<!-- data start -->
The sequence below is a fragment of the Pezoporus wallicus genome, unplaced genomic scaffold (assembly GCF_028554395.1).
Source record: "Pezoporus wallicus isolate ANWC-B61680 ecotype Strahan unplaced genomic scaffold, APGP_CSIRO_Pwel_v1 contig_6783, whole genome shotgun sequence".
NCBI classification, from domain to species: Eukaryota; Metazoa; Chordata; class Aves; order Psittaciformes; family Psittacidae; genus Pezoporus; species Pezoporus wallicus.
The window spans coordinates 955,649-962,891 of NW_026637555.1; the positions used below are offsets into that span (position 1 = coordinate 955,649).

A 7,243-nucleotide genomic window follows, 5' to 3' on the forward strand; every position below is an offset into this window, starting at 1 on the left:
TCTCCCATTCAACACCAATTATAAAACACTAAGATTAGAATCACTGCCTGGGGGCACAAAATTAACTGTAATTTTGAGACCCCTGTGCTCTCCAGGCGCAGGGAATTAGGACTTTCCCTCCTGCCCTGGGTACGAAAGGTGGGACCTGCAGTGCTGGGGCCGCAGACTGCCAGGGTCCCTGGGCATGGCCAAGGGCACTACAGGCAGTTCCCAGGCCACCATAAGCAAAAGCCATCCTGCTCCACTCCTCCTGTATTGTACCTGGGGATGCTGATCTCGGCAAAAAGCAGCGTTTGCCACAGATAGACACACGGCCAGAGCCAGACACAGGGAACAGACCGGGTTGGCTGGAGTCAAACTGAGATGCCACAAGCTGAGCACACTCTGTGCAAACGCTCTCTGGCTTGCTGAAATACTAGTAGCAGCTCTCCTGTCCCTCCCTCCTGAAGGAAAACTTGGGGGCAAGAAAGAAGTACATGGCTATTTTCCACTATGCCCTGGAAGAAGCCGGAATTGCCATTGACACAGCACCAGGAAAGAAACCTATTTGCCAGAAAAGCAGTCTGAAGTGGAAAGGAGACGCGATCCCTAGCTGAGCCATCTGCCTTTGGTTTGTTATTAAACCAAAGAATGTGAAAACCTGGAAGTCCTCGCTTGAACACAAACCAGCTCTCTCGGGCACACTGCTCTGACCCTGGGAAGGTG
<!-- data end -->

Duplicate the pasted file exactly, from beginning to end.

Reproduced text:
The sequence below is a fragment of the Pezoporus wallicus genome, unplaced genomic scaffold (assembly GCF_028554395.1).
Source record: "Pezoporus wallicus isolate ANWC-B61680 ecotype Strahan unplaced genomic scaffold, APGP_CSIRO_Pwel_v1 contig_6783, whole genome shotgun sequence".
NCBI classification, from domain to species: Eukaryota; Metazoa; Chordata; class Aves; order Psittaciformes; family Psittacidae; genus Pezoporus; species Pezoporus wallicus.
The window spans coordinates 955,649-962,891 of NW_026637555.1; the positions used below are offsets into that span (position 1 = coordinate 955,649).

A 7,243-nucleotide genomic window follows, 5' to 3' on the forward strand; every position below is an offset into this window, starting at 1 on the left:
TCTCCCATTCAACACCAATTATAAAACACTAAGATTAGAATCACTGCCTGGGGGCACAAAATTAACTGTAATTTTGAGACCCCTGTGCTCTCCAGGCGCAGGGAATTAGGACTTTCCCTCCTGCCCTGGGTACGAAAGGTGGGACCTGCAGTGCTGGGGCCGCAGACTGCCAGGGTCCCTGGGCATGGCCAAGGGCACTACAGGCAGTTCCCAGGCCACCATAAGCAAAAGCCATCCTGCTCCACTCCTCCTGTATTGTACCTGGGGATGCTGATCTCGGCAAAAAGCAGCGTTTGCCACAGATAGACACACGGCCAGAGCCAGACACAGGGAACAGACCGGGTTGGCTGGAGTCAAACTGAGATGCCACAAGCTGAGCACACTCTGTGCAAACGCTCTCTGGCTTGCTGAAATACTAGTAGCAGCTCTCCTGTCCCTCCCTCCTGAAGGAAAACTTGGGGGCAAGAAAGAAGTACATGGCTATTTTCCACTATGCCCTGGAAGAAGCCGGAATTGCCATTGACACAGCACCAGGAAAGAAACCTATTTGCCAGAAAAGCAGTCTGAAGTGGAAAGGAGACGCGATCCCTAGCTGAGCCATCTGCCTTTGGTTTGTTATTAAACCAAAGAATGTGAAAACCTGGAAGTCCTCGCTTGAACACAAACCAGCTCTCTCGGGCACACTGCTCTGACCCTGGGAAGGTG